About PastelThe Beauty of Pastel
Pastel is pure pigment, the same pigment used in all media. It is the most permanent of all when applied to conservation ground and properly framed. Pastel has no liquid binder that may cause the surface to darken, fade, yellow, crack, or blister with time. Pastels from the 16th century exist today, as fresh as the day they were painted. Pastel does not at all refer to pale colors, as the word is commonly used in the cosmetic and fashion terminology. The name Pastel comes from the French word "pastiche" because the pure, powdered pigment is ground into a paste with a binder and then rolled into sticks. The infinite variety of colors in the Pastel palette range from soft and subtle to hard and brilliant.
An art work is created by stroking the sticks of dry pigment across an abrasive ground., embedding the color in the "tooth" of the paper, sandboard, canvas, etc. If the ground is completely covered with Pastel, the work is considered a Pastel painting; leaving most of the ground exposed produces a Pastel sketch. Techniques vary with individual artists. Pastel can be blended or used with visible strokes. The medium is favored by many artists because it allows a spontaneous approach. There is no drying time and no allowances have to be made for change in color due to drying. A particle of Pastel pigment, seen under a microscope looks likea diamond with many facets. Therefore, Pastel paintings reflect light like a prism. No other medium has the power of color or stability. Pastel does not oxidize with the passage of time.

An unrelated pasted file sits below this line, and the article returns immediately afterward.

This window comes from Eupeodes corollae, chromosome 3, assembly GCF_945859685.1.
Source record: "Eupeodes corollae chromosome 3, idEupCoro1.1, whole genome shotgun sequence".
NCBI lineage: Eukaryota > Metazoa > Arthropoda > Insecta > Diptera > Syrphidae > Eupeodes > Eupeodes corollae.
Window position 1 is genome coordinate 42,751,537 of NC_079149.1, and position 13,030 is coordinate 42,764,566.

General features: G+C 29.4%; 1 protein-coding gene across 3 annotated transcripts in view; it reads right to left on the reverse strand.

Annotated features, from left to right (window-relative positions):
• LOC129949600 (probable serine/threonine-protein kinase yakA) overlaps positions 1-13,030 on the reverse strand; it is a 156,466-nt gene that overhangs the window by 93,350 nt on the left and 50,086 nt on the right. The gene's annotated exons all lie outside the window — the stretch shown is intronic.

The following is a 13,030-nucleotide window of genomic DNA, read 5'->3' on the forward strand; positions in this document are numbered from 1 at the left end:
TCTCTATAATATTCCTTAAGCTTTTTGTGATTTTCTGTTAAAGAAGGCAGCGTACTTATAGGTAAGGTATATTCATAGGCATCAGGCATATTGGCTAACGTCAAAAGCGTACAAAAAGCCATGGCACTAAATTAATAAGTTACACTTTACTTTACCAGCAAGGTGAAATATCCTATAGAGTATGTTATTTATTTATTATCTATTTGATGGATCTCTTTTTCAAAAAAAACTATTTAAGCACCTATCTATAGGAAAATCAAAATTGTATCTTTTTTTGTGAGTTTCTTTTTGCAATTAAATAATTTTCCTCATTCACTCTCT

Historically, Pastel can be traced back to the 16th century. Its invention is attributed to the German painter Johann Thiele. The Venetian artist Rosalba Carriera was the first to make consistent use of Pastel, Chardin did portraits with an open stroke, while La Tour preferred the blended finish. Thereafter a galaxy of famous artists such as Watteau, Copley, Delacroix, Millet, Manet, Renoir, Toulouse-Lautrec, Vuillard, Bonnard, Glackens, Whistler, Hassam, William Merritt Chase.
*Reprinted from the 1990 Pastel Society of America Catalogue, with permission of the Pastel Society of America.
Young Boy, pastel on paper by Antonio Mancini.